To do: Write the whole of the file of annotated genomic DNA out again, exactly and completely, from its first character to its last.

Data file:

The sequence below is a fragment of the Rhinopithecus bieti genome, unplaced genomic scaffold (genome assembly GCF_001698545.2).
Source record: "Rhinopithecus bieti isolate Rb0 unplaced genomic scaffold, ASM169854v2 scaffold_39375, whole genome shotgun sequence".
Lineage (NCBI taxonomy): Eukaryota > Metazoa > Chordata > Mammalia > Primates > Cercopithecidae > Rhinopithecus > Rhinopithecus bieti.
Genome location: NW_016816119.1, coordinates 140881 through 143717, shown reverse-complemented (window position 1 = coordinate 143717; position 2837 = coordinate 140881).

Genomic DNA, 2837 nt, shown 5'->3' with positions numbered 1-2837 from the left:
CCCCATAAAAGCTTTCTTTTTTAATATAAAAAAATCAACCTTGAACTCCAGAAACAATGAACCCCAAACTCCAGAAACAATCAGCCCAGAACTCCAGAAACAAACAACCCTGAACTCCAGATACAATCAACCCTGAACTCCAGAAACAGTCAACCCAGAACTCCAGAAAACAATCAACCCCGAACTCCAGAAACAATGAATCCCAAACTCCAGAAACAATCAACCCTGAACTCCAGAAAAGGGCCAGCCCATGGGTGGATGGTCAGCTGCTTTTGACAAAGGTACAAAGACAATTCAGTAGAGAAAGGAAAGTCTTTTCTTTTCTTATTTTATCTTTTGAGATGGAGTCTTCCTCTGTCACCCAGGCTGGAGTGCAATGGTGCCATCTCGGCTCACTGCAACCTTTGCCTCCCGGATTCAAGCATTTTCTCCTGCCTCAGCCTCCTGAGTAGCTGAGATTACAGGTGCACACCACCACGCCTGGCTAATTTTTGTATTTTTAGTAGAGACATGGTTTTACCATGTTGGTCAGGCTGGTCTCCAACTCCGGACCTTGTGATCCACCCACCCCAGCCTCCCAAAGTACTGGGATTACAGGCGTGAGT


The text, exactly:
The sequence below is a fragment of the Rhinopithecus bieti genome, unplaced genomic scaffold (genome assembly GCF_001698545.2).
Source record: "Rhinopithecus bieti isolate Rb0 unplaced genomic scaffold, ASM169854v2 scaffold_39375, whole genome shotgun sequence".
Lineage (NCBI taxonomy): Eukaryota > Metazoa > Chordata > Mammalia > Primates > Cercopithecidae > Rhinopithecus > Rhinopithecus bieti.
Genome location: NW_016816119.1, coordinates 140881 through 143717, shown reverse-complemented (window position 1 = coordinate 143717; position 2837 = coordinate 140881).

Genomic DNA, 2837 nt, shown 5'->3' with positions numbered 1-2837 from the left:
CCCCATAAAAGCTTTCTTTTTTAATATAAAAAAATCAACCTTGAACTCCAGAAACAATGAACCCCAAACTCCAGAAACAATCAGCCCAGAACTCCAGAAACAAACAACCCTGAACTCCAGATACAATCAACCCTGAACTCCAGAAACAGTCAACCCAGAACTCCAGAAAACAATCAACCCCGAACTCCAGAAACAATGAATCCCAAACTCCAGAAACAATCAACCCTGAACTCCAGAAAAGGGCCAGCCCATGGGTGGATGGTCAGCTGCTTTTGACAAAGGTACAAAGACAATTCAGTAGAGAAAGGAAAGTCTTTTCTTTTCTTATTTTATCTTTTGAGATGGAGTCTTCCTCTGTCACCCAGGCTGGAGTGCAATGGTGCCATCTCGGCTCACTGCAACCTTTGCCTCCCGGATTCAAGCATTTTCTCCTGCCTCAGCCTCCTGAGTAGCTGAGATTACAGGTGCACACCACCACGCCTGGCTAATTTTTGTATTTTTAGTAGAGACATGGTTTTACCATGTTGGTCAGGCTGGTCTCCAACTCCGGACCTTGTGATCCACCCACCCCAGCCTCCCAAAGTACTGGGATTACAGGCGTGAGT